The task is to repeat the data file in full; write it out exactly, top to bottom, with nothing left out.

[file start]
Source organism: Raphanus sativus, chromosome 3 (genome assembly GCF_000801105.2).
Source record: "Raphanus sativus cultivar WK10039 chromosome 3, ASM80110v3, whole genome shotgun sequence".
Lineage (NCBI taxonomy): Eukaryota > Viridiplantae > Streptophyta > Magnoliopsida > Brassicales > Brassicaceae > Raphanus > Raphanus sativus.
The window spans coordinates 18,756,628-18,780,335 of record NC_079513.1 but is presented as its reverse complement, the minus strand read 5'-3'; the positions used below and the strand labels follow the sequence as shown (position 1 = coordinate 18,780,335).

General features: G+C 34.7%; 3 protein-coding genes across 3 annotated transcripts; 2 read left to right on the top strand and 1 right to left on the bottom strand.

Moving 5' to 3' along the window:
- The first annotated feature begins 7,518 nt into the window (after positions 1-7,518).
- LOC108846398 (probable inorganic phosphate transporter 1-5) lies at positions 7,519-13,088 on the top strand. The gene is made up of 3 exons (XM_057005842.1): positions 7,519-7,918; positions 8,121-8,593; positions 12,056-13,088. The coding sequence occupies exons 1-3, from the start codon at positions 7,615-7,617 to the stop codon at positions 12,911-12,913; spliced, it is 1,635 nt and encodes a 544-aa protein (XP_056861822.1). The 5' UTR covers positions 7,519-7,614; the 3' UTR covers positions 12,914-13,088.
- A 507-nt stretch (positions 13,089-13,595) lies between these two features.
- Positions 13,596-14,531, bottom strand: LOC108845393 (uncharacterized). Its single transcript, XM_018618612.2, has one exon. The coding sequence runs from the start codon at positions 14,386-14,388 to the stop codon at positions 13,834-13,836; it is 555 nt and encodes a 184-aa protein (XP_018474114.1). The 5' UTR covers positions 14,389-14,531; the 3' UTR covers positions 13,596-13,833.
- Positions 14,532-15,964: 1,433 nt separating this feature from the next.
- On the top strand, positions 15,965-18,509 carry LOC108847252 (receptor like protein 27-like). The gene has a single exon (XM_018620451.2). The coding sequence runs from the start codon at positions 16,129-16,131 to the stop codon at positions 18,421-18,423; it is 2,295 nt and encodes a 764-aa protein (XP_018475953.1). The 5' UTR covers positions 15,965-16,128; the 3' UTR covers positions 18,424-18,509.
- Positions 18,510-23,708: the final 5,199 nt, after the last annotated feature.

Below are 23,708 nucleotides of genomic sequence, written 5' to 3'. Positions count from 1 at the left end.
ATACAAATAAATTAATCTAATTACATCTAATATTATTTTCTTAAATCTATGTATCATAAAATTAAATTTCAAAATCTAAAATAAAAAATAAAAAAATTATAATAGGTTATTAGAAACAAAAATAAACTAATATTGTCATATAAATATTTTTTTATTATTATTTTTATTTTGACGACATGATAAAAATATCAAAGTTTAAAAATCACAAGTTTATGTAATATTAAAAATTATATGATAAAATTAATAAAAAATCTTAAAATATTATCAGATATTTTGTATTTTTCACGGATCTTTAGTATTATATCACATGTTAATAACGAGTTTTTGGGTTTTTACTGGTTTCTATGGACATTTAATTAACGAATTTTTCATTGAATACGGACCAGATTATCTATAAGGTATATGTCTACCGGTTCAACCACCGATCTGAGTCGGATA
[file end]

Source organism: Raphanus sativus, chromosome 3 (genome assembly GCF_000801105.2).
Source record: "Raphanus sativus cultivar WK10039 chromosome 3, ASM80110v3, whole genome shotgun sequence".
Lineage (NCBI taxonomy): Eukaryota > Viridiplantae > Streptophyta > Magnoliopsida > Brassicales > Brassicaceae > Raphanus > Raphanus sativus.
The window spans coordinates 18,756,628-18,780,335 of record NC_079513.1 but is presented as its reverse complement, the minus strand read 5'-3'; the positions used below and the strand labels follow the sequence as shown (position 1 = coordinate 18,780,335).

General features: G+C 34.7%; 3 protein-coding genes across 3 annotated transcripts; 2 read left to right on the top strand and 1 right to left on the bottom strand.

Moving 5' to 3' along the window:
- The first annotated feature begins 7,518 nt into the window (after positions 1-7,518).
- LOC108846398 (probable inorganic phosphate transporter 1-5) lies at positions 7,519-13,088 on the top strand. The gene is made up of 3 exons (XM_057005842.1): positions 7,519-7,918; positions 8,121-8,593; positions 12,056-13,088. The coding sequence occupies exons 1-3, from the start codon at positions 7,615-7,617 to the stop codon at positions 12,911-12,913; spliced, it is 1,635 nt and encodes a 544-aa protein (XP_056861822.1). The 5' UTR covers positions 7,519-7,614; the 3' UTR covers positions 12,914-13,088.
- A 507-nt stretch (positions 13,089-13,595) lies between these two features.
- Positions 13,596-14,531, bottom strand: LOC108845393 (uncharacterized). Its single transcript, XM_018618612.2, has one exon. The coding sequence runs from the start codon at positions 14,386-14,388 to the stop codon at positions 13,834-13,836; it is 555 nt and encodes a 184-aa protein (XP_018474114.1). The 5' UTR covers positions 14,389-14,531; the 3' UTR covers positions 13,596-13,833.
- Positions 14,532-15,964: 1,433 nt separating this feature from the next.
- On the top strand, positions 15,965-18,509 carry LOC108847252 (receptor like protein 27-like). The gene has a single exon (XM_018620451.2). The coding sequence runs from the start codon at positions 16,129-16,131 to the stop codon at positions 18,421-18,423; it is 2,295 nt and encodes a 764-aa protein (XP_018475953.1). The 5' UTR covers positions 15,965-16,128; the 3' UTR covers positions 18,424-18,509.
- Positions 18,510-23,708: the final 5,199 nt, after the last annotated feature.

Below are 23,708 nucleotides of genomic sequence, written 5' to 3'. Positions count from 1 at the left end.
ATACAAATAAATTAATCTAATTACATCTAATATTATTTTCTTAAATCTATGTATCATAAAATTAAATTTCAAAATCTAAAATAAAAAATAAAAAAATTATAATAGGTTATTAGAAACAAAAATAAACTAATATTGTCATATAAATATTTTTTTATTATTATTTTTATTTTGACGACATGATAAAAATATCAAAGTTTAAAAATCACAAGTTTATGTAATATTAAAAATTATATGATAAAATTAATAAAAAATCTTAAAATATTATCAGATATTTTGTATTTTTCACGGATCTTTAGTATTATATCACATGTTAATAACGAGTTTTTGGGTTTTTACTGGTTTCTATGGACATTTAATTAACGAATTTTTCATTGAATACGGACCAGATTATCTATAAGGTATATGTCTACCGGTTCAACCACCGATCTGAGTCGGATA